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|Title||“Upon all the Ships of the Sea, and Upon All the Ships of Tarshish”: Revisiting 2 Nephi 12:16 and Isaiah 2:16|
|Publication Type||Journal Article|
|Year of Publication||2005|
|Authors||Pike, Dana M., and David Rolph Seely|
|Journal||Journal of Book of Mormon Studies|
|Keywords||Brass Plates; King James Bible; Language; Ship; Textual Criticism|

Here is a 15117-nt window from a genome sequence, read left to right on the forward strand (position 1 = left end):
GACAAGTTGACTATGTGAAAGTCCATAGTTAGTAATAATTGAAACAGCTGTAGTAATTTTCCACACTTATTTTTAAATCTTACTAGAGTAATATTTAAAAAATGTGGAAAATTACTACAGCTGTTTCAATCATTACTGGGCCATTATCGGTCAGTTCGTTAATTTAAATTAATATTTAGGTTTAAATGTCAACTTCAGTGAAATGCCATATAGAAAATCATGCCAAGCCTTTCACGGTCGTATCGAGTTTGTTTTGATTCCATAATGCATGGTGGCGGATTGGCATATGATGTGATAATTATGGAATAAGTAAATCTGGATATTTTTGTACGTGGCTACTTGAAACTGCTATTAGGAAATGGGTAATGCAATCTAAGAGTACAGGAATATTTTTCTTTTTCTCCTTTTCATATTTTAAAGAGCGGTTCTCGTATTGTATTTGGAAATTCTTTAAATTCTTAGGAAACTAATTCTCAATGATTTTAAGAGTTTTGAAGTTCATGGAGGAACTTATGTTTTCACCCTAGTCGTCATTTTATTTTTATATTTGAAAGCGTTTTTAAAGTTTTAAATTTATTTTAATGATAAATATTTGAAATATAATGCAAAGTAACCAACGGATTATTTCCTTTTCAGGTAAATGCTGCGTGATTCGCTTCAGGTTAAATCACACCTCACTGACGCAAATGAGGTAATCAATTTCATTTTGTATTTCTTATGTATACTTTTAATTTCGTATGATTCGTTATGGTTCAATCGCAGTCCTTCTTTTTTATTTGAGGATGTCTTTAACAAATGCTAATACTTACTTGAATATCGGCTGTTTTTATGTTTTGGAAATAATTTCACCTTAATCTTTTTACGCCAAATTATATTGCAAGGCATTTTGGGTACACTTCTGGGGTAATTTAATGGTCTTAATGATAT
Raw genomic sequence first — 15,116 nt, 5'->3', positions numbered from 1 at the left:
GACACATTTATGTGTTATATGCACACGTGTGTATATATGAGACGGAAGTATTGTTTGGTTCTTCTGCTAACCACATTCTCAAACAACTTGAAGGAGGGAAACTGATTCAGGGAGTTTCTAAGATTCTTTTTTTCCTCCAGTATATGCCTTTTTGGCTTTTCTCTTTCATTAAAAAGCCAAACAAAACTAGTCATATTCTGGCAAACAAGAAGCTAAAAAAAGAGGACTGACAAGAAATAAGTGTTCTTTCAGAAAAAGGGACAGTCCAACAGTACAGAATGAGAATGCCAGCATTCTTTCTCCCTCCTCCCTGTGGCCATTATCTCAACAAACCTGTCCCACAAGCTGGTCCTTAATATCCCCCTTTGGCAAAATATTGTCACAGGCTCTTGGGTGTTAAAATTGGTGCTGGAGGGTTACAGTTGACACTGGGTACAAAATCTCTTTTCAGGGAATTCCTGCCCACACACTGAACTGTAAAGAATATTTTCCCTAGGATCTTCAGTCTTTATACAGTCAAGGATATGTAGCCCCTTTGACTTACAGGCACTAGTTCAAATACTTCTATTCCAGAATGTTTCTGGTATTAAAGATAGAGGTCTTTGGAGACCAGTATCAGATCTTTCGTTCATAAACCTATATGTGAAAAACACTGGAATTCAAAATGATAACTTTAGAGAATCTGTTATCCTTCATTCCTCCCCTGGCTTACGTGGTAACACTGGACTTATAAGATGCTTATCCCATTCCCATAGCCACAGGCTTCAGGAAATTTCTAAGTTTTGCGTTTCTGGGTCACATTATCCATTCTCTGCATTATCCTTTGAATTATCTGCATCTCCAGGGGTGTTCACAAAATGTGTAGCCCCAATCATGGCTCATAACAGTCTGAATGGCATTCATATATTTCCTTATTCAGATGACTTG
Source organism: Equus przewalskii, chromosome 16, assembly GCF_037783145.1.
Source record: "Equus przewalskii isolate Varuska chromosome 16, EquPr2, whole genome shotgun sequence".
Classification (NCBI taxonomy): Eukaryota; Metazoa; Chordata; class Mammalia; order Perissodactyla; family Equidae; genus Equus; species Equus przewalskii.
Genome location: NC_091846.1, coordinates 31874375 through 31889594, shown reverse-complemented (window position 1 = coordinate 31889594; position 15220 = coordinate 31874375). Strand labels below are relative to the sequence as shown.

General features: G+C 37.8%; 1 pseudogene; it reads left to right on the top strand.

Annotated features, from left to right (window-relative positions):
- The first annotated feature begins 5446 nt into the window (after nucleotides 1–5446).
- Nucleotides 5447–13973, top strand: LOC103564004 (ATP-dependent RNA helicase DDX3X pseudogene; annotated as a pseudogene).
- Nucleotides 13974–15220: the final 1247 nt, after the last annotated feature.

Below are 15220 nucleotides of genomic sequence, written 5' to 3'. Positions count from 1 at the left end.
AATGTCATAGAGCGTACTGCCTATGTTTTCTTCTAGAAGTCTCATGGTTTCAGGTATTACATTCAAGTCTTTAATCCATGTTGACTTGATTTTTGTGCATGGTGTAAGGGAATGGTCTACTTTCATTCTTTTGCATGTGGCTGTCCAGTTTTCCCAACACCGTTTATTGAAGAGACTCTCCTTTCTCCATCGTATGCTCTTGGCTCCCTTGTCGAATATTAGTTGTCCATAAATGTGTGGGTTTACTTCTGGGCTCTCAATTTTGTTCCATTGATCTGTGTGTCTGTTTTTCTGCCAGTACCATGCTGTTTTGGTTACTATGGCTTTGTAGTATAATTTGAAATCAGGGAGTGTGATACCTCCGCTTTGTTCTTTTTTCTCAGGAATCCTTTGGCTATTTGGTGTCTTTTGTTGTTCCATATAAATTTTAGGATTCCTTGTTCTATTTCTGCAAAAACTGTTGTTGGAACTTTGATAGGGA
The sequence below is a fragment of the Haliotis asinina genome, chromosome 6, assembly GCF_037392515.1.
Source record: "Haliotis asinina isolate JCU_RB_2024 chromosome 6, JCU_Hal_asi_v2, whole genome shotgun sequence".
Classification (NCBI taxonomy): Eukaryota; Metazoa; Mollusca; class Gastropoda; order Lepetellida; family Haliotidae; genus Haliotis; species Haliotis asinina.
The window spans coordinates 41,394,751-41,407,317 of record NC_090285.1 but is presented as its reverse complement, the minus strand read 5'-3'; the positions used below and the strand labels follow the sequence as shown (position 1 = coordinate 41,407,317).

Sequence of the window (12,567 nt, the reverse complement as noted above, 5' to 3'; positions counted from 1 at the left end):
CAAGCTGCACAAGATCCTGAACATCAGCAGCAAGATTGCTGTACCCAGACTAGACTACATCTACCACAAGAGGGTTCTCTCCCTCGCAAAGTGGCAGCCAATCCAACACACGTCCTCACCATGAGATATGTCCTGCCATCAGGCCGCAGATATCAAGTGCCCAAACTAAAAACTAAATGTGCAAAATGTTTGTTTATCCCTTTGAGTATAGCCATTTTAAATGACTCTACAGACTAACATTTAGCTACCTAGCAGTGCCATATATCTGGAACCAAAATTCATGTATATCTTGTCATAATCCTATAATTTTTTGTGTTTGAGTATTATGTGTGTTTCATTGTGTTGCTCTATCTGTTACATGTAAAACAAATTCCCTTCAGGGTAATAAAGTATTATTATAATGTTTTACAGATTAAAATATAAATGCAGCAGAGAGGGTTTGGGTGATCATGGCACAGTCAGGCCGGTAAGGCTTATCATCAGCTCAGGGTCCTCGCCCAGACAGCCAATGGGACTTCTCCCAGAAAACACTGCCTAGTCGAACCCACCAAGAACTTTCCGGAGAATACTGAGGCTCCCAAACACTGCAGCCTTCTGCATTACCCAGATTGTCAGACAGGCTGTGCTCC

Some Latter-day Saint commentators deem a phrase that appears in 2 Nephi 12:16 but not in the parallel passage in Isaiah 2:16—“and upon all ships of the sea”—as evidence that the Book of Mormon preserves a version of this verse from the brass plates that is more complete than the Hebrew or King James readings. One scholar’s conclusions in this regard are reviewed and then critiqued for ignoring the complexities of the ancient Hebrew and Greek versions of the Bible. The authors examine Isaiah 2:16 in its broader literary context, noting that the 2 Nephi reading alters a pattern of synonymous couplets; analyze the Greek and Hebrew texts of the verse; and relate their findings to the Book of Mormon reading. They discuss the inherent limitations of textual criticism in this kind of study and conclude that LDS and non-LDS scholars are open to different interpretive possibilities owing to the role that faith plays in one’s approach to and interpretation of textual evidence.
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